Date of Award

Spring 1-1-2013

Document Type

Dissertation

Degree Name

Doctor of Philosophy (PhD)

Department

Ecology & Evolutionary Biology

First Advisor

Carol Wessman

Second Advisor

Timothy Seastedt

Third Advisor

Robert Guralnick

Fourth Advisor

Kendi Davies

Fifth Advisor

Thomas Veblen

Abstract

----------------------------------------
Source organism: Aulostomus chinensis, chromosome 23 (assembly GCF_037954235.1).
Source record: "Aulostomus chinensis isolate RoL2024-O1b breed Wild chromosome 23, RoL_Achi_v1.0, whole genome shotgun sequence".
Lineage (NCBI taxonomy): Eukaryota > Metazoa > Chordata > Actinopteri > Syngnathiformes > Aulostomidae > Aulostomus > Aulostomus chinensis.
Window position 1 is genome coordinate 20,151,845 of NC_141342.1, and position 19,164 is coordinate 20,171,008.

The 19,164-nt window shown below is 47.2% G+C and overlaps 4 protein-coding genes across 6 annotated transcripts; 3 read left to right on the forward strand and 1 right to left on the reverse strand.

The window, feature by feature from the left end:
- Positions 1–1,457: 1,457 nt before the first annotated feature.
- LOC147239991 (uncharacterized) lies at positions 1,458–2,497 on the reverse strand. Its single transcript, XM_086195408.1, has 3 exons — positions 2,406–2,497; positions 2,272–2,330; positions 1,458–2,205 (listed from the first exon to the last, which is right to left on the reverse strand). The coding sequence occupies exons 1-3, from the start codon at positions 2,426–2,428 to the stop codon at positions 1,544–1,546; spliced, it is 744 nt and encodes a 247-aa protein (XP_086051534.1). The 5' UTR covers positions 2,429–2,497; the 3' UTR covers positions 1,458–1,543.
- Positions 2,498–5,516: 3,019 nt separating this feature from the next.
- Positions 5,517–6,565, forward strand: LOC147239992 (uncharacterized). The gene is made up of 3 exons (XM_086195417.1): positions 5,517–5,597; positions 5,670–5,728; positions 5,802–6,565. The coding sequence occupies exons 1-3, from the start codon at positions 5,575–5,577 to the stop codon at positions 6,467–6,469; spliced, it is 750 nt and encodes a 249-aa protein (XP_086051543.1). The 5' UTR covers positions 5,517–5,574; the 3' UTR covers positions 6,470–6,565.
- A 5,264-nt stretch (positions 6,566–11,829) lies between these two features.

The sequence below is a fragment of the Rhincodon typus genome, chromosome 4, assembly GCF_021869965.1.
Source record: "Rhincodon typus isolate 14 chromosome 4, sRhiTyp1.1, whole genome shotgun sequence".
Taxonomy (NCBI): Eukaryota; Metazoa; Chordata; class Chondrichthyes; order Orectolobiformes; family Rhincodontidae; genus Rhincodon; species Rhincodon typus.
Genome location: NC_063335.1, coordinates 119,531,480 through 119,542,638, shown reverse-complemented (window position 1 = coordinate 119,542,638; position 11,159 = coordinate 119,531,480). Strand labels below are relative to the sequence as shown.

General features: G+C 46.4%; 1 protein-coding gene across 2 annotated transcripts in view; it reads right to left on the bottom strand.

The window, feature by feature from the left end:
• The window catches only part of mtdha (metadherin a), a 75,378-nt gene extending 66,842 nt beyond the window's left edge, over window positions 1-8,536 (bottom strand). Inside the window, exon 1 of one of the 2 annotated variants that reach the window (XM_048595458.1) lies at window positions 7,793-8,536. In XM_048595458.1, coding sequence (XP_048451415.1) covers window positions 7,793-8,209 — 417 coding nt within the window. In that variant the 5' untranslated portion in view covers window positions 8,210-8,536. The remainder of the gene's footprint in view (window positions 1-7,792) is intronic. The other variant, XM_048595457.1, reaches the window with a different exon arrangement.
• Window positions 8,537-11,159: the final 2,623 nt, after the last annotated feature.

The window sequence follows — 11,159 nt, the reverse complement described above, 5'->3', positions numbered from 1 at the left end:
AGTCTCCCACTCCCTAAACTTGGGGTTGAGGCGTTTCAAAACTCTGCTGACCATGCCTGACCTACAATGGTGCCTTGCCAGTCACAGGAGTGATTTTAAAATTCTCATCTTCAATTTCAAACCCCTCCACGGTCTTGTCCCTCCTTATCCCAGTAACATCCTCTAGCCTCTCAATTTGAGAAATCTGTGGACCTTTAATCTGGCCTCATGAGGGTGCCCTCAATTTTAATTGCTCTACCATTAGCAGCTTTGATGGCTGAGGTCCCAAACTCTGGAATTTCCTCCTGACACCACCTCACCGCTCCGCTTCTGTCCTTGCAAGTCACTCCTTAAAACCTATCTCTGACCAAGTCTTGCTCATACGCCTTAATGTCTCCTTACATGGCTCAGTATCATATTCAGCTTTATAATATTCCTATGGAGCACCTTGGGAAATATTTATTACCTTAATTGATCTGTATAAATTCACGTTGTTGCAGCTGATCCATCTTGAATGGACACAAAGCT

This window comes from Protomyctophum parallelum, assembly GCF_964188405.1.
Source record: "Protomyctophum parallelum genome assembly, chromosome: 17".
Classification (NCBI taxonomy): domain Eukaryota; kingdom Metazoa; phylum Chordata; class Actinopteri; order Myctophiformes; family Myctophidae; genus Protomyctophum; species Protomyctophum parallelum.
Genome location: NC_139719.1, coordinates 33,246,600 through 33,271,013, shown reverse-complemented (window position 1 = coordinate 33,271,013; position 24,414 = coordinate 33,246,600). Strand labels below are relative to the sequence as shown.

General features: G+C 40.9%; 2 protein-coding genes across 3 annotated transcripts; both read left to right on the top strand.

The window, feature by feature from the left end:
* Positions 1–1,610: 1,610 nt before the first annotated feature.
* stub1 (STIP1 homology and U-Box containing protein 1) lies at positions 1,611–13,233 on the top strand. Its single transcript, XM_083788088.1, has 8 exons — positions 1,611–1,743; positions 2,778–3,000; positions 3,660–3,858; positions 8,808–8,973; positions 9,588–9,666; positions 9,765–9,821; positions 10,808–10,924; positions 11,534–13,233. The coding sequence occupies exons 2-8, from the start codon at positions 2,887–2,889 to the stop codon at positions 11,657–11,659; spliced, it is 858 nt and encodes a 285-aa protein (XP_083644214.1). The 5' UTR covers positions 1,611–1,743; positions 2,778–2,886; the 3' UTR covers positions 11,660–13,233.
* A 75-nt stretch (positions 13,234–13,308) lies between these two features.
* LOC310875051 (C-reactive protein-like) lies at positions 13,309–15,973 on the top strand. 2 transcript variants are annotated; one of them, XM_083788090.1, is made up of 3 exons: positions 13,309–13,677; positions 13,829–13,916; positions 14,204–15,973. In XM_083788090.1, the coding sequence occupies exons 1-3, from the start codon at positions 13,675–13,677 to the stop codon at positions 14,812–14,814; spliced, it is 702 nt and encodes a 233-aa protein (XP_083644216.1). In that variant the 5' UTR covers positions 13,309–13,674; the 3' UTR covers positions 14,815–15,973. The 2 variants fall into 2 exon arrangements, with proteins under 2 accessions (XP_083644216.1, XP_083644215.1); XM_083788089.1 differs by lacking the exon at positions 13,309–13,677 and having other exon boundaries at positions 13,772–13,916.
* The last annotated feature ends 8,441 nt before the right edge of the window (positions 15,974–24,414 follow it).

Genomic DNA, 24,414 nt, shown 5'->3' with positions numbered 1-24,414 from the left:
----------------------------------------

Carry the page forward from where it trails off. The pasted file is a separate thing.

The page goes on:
Forest disturbances are inevitable, and recovery from those disturbances (termed resilience) is required for the persistence of forests through time. Extraordinarily severe or compounding multiple disturbances may, however, exceed that resilience and shift the ecosystems into alternate regimes with potentially large implications for ecosystem structure and functioning. A compound disturbance event (wind, logging, and fire) in a Colorado subalpine forest was studied for the impact of the multiple disturbance events on disturbance characteristics, tree regeneration, and carbon stocks, an important ecosystem service provided by many forests. The regeneration was also grown using the Forest Vegetation Simulator to simulate the effects of climate change and various management/regeneration amounts on carbon stocks in the next century. Results indicate that the disturbances did interact in a mechanistic way, producing a novel disturbance with extreme burn times and temperatures. Regeneration was altered by this interaction, with the serotinous species (lodgepole pine) having reduced regeneration, whereas the seed dispersing species were relatively unaffected. Logging prior to the fire reduced this compound effect, supporting the conclusion that the interaction drove the differential regeneration. Carbon was additively affected by the disturbances, with more disturbances resulting in less carbon and charcoal on the plots. Given literature-derived decomposition rates, the interactions may result in a net loss of charcoal on the landscape over the entire fire return interval. Looking forward, carbon stocks recovered in the near-term despite the loss of conifers in many locations due to the influx of aspen. However, in the majority of the climate change scenarios large tree mortality near the end of the century reduced tree cover and carbon stocks. Aggressive planting of local species was not successful in maintaining tree/carbon stocks; only the establishment of non-local, more warm-climate adapted species maintained the forest. Overall, disturbance interactions create novel, interesting situations with implications for forest resilience, and result in an increase in heterogeneity across the landscape. Carbon is also affected by multiple disturbances. But the growing effects of climate change will likely overshadow the impacts of the disturbances and differential recovery in the next century.

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